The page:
Why your hydrangeas might have brown spots even if you're watering this summer
"Fielding Questions" columnist Don Kinzler also hears from readers about a plum tree that seems to be dying suddenly and when to cut back suckers on an old lilac.
Q: I'm wondering if you can help with some significant brown areas that just showed up on the leaves of our Vanilla Strawberry and Zinfin Doll panicle hydrangeas. I’ve watered the lawn on a couple of occasions and we just had an inch of rain a couple of days ago. All plants are in very sunny locations for most of the day. — Mike E.
A: Your panicle-type hydrangeas are well-adapted to Northern landscapes, so you’ve chosen wisely, but you’re not alone in your foliage troubles. I’ve received many photos and questions identical to yours about hydrangeas this year.
Although the panicle-type hydrangeas enjoy sunshine, they prefer cool, moist soil. The intense heat, wind and drought of the past weeks are totally opposite of what they need. Even though we can provide supplemental moisture, prolonged heat is beyond our control.
Extreme heat and drying winds easily cause foliage burn on hydrangeas. The foliage problems aren't diseases for which there are treatments. If the weather becomes less extreme, the new growth should be normal.
Heat stress problems can be compounded by the rock mulch that I notice in the photo. Rocks become very hot in full sun, as they store and radiate heat, especially during extreme conditions. This can be mitigated somewhat by removing a 2-foot minimum circle of rocks and replacing with shredded wood product mulch, which would keep the hydrangeas much cooler.
The word hydrangea means "water-loving," so give your hydrangeas a deep soak several times a week.
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Q: I have two plum trees in my backyard. This spring they both blossomed beautifully but now one is looking like it’s nearly dead with almost no leaves. Any suggestions for how to help it? — Rachel G.
A: The same thing happened to our own plum trees this spring. They blossomed beautifully, and I was hoping for a large crop of plums.
While the trees were flowering, we had near-freezing temperatures. One plum tree dropped its blossoms soon after, and now it’s dead. It didn't leaf out at all, and when I check the branches, there’s no life anywhere on the tree.
It was a difficult spring for trees. In March, we had a near-record warmup followed by multiple days of freezing temperatures. The up-and-down weather apparently injured some trees, including our plums. Many birches were hit hard, along with other types.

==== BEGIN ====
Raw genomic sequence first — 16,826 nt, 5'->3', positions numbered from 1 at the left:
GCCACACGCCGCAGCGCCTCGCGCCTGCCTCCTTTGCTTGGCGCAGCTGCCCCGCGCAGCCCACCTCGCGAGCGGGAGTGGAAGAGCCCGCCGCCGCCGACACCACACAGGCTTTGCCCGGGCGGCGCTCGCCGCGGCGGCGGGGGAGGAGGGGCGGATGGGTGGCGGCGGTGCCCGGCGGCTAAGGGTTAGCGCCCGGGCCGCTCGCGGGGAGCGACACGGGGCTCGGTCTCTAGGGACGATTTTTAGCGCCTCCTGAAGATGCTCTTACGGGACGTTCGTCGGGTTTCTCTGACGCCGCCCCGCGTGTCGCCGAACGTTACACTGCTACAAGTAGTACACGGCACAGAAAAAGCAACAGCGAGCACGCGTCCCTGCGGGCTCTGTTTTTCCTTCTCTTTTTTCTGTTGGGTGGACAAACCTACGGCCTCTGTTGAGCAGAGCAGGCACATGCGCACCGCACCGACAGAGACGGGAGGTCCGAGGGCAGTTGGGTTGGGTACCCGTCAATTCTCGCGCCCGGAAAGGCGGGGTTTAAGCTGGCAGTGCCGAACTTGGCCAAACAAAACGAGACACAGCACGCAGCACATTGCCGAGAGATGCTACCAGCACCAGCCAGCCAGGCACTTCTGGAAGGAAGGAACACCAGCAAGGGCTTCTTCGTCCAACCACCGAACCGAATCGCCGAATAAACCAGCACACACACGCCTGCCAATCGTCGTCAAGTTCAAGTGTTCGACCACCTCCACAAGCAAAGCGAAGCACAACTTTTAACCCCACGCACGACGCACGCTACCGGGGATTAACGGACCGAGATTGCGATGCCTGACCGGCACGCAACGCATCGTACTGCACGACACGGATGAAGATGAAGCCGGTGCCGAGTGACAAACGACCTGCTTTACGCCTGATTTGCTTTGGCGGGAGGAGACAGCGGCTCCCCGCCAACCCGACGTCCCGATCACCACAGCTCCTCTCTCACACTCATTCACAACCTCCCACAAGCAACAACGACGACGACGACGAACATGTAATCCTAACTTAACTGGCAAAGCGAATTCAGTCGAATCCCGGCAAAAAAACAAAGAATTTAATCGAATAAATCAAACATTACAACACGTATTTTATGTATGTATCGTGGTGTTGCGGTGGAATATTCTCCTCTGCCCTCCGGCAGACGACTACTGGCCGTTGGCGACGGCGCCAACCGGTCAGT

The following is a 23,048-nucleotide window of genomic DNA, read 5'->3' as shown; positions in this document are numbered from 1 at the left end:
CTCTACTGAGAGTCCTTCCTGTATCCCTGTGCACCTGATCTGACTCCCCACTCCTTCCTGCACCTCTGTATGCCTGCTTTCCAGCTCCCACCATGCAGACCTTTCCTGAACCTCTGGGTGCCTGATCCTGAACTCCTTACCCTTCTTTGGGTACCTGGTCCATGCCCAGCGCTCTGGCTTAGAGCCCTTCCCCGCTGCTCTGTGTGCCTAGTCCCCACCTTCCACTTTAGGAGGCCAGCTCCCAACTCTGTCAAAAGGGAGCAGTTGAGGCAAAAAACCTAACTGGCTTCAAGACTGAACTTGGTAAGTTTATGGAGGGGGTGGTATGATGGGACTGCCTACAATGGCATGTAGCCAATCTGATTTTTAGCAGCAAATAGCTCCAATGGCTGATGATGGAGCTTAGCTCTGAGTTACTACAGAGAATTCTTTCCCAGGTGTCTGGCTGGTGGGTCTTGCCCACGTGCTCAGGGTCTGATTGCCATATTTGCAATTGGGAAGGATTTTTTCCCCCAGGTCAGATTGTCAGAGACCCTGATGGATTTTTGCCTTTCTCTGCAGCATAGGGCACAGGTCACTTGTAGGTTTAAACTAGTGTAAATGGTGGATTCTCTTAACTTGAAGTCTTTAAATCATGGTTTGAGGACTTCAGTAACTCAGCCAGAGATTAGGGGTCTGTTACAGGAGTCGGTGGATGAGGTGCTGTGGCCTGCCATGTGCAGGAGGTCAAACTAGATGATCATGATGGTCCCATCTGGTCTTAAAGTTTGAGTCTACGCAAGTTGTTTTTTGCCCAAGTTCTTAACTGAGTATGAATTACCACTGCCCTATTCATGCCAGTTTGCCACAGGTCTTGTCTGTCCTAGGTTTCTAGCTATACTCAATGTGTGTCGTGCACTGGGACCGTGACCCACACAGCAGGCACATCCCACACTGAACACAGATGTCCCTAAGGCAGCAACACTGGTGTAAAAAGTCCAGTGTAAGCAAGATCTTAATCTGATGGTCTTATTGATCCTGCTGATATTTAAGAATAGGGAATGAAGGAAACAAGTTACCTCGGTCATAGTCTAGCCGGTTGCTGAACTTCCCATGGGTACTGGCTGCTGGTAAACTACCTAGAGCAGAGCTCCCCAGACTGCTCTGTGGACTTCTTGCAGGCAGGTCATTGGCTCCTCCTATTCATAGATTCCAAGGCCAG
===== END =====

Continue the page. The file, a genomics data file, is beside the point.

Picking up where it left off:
I'm afraid there's nothing that can be done at this point. Our own plum tree is totally dead with no life, and I'll be cutting it down and replacing. If your tree has a few sparse leaves, you might wait and see what happens, but by the looks of the photo you sent, the damage seems severe.
Check the twigs throughout the tree for live wood by scratching the outer bark with your thumb nail. If there’s a green layer under the outer bark, the twig is alive. If there is no green cambium layer, the twig is dead. Dead twigs also snap when bent, instead of being pliable.
I wish I had better news. I'm going to miss what I hoped would be a good plum crop on our own tree.
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Q: Our very old lilac bushes have a lot of suckers. When should I cut them back? Our wild plum trees also have a lot. When is a good time to prune them? — Jim S.
A: The sucker shoots on both lilac and plum can be pruned away now, preferably as close down to their point of origin as possible, which helps reduce how quickly they resprout. In fact, sucker shoots can be pruned out anytime, the smaller the better.
Sucker shoots that arise from trees such as plum can be mitigated somewhat by hormonal products such as Sucker Stopper and Sucker Punch. Label instructions must be followed carefully, and results vary.
If you have a gardening or lawn care question, email Don Kinzler, NDSU Extension-Cass County, at firstname.lastname@example.org. Questions with broad appeal may be published, so please include your name, city and state for appropriate advice.